Faithless: Tales of Transgression
by Joyce Carol Oates
Published by The Ecco Press/HarperCollins
386 pages, 2001
Buy it online
Goddess of Modern Goth
Reviewed by Sienna Powers
There is a sort of grandeur to the misery experienced by the female protagonists in Joyce Carol Oates' latest short story collection, Faithless. The women in these stories -- spurned lovers, troubled daughters, social misfits and society mavens -- are not simply dissatisfied or unhappy, they are monumentally outcast, downcast or cast away and -- dammit! -- some of them are going to do something about it. Something terrible and, perhaps, well... grand.
All of this drama is a little unsettling and, in the hands of a less skilled writer, could be cloying. Oates, however, is a drama queen, a goddess of tragedy. Oates spins the 21 tales in Faithless in taut, spare prose, imparting more with an expressive semicolon than other writers manage in whole paragraphs. Faithless is a triumph of lean understatement and Oates, a writer of almost epic reputation, has seldom been in better form.
In "Lover" a woman is taking matters into her own hands, Fatal Attraction-style. She's purchased a Saab -- a car unfamiliar to the lover who has pushed her aside and one he wouldn't associate with her. She intends to use the car as a weapon.
In bright sunshine it gleamed the beautiful liquidy green of the ocean's interior, and in clouded, impacted light it gleamed a subtler ... steely gunmetal grey. Its chassis was strongly built to withstand even terrible collisions.
In "What Then, My Life?" a woman contemplates who she might have been had an isolated event of abuse not clouded her childhood. In "Secret, Silent" a teenager determined to attend a university interview no matter what finds herself on a bus-launched nightmare that ultimately ends in greater self-understanding. In "Murder-Two" a lawyer finds herself falling in love with her client: a young man accused of killing his mother. The catch: (aside from the obvious two or three) the dead woman was the lawyer's school chum and -- more -- it seems quite obvious that he did it. Oates describes their first meeting.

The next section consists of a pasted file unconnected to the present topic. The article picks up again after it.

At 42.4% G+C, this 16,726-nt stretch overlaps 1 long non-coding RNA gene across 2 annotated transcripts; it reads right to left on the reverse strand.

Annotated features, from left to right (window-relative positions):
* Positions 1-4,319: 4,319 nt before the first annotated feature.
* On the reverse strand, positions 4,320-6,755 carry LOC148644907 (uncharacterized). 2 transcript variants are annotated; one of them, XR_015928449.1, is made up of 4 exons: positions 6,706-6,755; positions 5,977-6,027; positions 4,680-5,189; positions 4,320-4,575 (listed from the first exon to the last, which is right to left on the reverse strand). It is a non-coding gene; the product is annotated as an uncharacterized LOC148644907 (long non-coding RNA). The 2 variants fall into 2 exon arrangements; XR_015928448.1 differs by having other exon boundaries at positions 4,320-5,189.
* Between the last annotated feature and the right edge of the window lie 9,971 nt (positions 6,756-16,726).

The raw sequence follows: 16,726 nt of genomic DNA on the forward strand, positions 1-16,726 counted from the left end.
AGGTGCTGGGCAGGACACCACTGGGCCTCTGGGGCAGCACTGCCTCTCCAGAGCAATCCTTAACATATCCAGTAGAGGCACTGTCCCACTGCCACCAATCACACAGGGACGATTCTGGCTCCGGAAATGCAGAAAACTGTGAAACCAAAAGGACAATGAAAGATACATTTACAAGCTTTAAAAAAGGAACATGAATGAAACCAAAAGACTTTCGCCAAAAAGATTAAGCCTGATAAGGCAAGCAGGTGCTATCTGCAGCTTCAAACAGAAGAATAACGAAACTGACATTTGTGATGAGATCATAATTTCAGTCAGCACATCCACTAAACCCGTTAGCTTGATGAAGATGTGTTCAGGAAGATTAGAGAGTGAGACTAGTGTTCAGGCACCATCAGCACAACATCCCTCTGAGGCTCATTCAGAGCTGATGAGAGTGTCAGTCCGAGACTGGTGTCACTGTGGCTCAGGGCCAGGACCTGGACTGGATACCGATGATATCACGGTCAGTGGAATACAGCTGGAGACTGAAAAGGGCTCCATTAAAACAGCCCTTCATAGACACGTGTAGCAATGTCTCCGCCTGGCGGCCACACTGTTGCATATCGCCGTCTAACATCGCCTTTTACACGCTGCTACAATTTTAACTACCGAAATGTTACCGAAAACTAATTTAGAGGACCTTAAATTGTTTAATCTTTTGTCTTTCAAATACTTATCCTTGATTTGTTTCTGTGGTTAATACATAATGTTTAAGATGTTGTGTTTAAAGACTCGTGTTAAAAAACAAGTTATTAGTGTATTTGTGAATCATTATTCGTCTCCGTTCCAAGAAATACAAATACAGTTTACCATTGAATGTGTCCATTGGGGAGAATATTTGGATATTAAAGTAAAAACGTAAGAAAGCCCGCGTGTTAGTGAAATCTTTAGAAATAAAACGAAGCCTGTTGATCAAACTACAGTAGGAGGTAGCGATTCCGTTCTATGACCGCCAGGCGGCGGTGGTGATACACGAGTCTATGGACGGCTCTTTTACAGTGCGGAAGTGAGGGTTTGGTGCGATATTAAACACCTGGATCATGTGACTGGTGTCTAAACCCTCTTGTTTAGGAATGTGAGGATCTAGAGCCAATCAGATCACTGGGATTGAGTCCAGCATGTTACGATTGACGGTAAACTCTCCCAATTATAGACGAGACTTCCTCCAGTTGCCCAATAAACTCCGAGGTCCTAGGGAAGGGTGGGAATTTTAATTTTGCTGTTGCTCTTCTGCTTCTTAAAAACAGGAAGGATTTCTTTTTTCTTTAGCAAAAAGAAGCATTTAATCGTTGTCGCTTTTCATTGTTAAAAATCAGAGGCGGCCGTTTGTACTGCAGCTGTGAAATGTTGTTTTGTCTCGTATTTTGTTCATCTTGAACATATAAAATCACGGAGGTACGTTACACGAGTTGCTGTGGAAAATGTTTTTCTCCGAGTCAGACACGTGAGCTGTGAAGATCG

She wasn't prepared to fall in love, wasn't the type to fall in love with any client yet here is what happened: just seeing him, his strange tawny-yearning eyes lifting to her face Help me! save me! -- that was it.
Though the stories vary greatly in location, situation, style and tone, Faithless, taken as a whole, is about -- one way or another -- the dangers of spending life too close to the fire. Oates' characters variously abuse drugs, alcohol, their loved ones and themselves, mostly to devastating effect. And though, overall, Faithless is a fairly dark book, the light -- when it occasionally shines through and a character is illuminated -- is fierce and beautiful.
Oates is in beautiful form in Faithless. In fact, it's tempting to call this her most perfectly rendered work to date. That would be a difficult call, however. In her long career, Oates has published 34 novels, 25 collections of short stories, four novellas, eight books of poetry, seven plays, a cluster of essays and a children's book. It's when you stop to realize that Oates' first novel -- With Shuddering Fall -- was published in 1964 that you can begin to fully appreciate how remarkable it is that an author who has written so many words and told that many tales can still come up with a collection as fresh and relevant as Faithless. | May 2001
Sienna Powers is a transplanted Calgarian who lives and works in Vancouver, B.C. She is a writer and conceptual artist.